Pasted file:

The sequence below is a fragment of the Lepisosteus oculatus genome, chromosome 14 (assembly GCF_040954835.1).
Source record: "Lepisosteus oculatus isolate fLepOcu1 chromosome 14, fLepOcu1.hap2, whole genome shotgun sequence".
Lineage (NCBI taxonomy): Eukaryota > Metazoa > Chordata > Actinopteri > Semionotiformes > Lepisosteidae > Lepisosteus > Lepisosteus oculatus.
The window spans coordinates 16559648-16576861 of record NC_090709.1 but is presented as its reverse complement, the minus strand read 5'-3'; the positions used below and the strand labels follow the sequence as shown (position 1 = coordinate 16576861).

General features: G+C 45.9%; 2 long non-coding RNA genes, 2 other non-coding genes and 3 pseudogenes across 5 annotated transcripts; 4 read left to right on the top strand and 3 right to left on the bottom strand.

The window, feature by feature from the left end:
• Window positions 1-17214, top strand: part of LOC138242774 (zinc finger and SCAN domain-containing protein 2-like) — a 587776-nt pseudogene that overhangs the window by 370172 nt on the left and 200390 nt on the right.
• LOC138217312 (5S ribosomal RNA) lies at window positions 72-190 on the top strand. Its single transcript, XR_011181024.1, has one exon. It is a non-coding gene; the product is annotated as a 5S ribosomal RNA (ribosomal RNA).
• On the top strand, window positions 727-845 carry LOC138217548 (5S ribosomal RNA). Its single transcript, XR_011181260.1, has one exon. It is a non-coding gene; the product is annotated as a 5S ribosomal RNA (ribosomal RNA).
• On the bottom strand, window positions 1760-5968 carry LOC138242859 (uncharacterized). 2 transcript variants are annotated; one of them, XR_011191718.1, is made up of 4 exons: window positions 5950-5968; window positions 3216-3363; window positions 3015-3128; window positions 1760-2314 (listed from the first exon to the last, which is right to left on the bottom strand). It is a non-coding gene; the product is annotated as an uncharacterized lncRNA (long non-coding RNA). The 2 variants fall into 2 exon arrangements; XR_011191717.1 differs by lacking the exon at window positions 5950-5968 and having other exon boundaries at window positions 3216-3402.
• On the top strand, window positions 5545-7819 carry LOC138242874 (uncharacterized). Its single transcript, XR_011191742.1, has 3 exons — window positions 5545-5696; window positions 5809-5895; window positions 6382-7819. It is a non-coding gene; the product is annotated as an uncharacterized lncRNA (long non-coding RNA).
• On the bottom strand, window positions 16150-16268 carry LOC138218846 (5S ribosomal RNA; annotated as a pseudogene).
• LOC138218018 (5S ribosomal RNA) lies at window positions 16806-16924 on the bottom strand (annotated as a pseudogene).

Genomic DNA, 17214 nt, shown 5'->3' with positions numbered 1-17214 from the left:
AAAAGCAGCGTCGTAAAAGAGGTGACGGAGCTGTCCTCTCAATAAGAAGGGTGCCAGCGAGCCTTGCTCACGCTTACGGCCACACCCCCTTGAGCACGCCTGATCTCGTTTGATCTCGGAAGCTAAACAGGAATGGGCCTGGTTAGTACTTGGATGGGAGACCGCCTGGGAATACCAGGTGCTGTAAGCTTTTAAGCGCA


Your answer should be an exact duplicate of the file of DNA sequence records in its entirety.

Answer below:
The sequence below is a fragment of the Lepisosteus oculatus genome, chromosome 14 (assembly GCF_040954835.1).
Source record: "Lepisosteus oculatus isolate fLepOcu1 chromosome 14, fLepOcu1.hap2, whole genome shotgun sequence".
Lineage (NCBI taxonomy): Eukaryota > Metazoa > Chordata > Actinopteri > Semionotiformes > Lepisosteidae > Lepisosteus > Lepisosteus oculatus.
The window spans coordinates 16559648-16576861 of record NC_090709.1 but is presented as its reverse complement, the minus strand read 5'-3'; the positions used below and the strand labels follow the sequence as shown (position 1 = coordinate 16576861).

General features: G+C 45.9%; 2 long non-coding RNA genes, 2 other non-coding genes and 3 pseudogenes across 5 annotated transcripts; 4 read left to right on the top strand and 3 right to left on the bottom strand.

The window, feature by feature from the left end:
• Window positions 1-17214, top strand: part of LOC138242774 (zinc finger and SCAN domain-containing protein 2-like) — a 587776-nt pseudogene that overhangs the window by 370172 nt on the left and 200390 nt on the right.
• LOC138217312 (5S ribosomal RNA) lies at window positions 72-190 on the top strand. Its single transcript, XR_011181024.1, has one exon. It is a non-coding gene; the product is annotated as a 5S ribosomal RNA (ribosomal RNA).
• On the top strand, window positions 727-845 carry LOC138217548 (5S ribosomal RNA). Its single transcript, XR_011181260.1, has one exon. It is a non-coding gene; the product is annotated as a 5S ribosomal RNA (ribosomal RNA).
• On the bottom strand, window positions 1760-5968 carry LOC138242859 (uncharacterized). 2 transcript variants are annotated; one of them, XR_011191718.1, is made up of 4 exons: window positions 5950-5968; window positions 3216-3363; window positions 3015-3128; window positions 1760-2314 (listed from the first exon to the last, which is right to left on the bottom strand). It is a non-coding gene; the product is annotated as an uncharacterized lncRNA (long non-coding RNA). The 2 variants fall into 2 exon arrangements; XR_011191717.1 differs by lacking the exon at window positions 5950-5968 and having other exon boundaries at window positions 3216-3402.
• On the top strand, window positions 5545-7819 carry LOC138242874 (uncharacterized). Its single transcript, XR_011191742.1, has 3 exons — window positions 5545-5696; window positions 5809-5895; window positions 6382-7819. It is a non-coding gene; the product is annotated as an uncharacterized lncRNA (long non-coding RNA).
• On the bottom strand, window positions 16150-16268 carry LOC138218846 (5S ribosomal RNA; annotated as a pseudogene).
• LOC138218018 (5S ribosomal RNA) lies at window positions 16806-16924 on the bottom strand (annotated as a pseudogene).

Genomic DNA, 17214 nt, shown 5'->3' with positions numbered 1-17214 from the left:
AAAAGCAGCGTCGTAAAAGAGGTGACGGAGCTGTCCTCTCAATAAGAAGGGTGCCAGCGAGCCTTGCTCACGCTTACGGCCACACCCCCTTGAGCACGCCTGATCTCGTTTGATCTCGGAAGCTAAACAGGAATGGGCCTGGTTAGTACTTGGATGGGAGACCGCCTGGGAATACCAGGTGCTGTAAGCTTTTAAGCGCA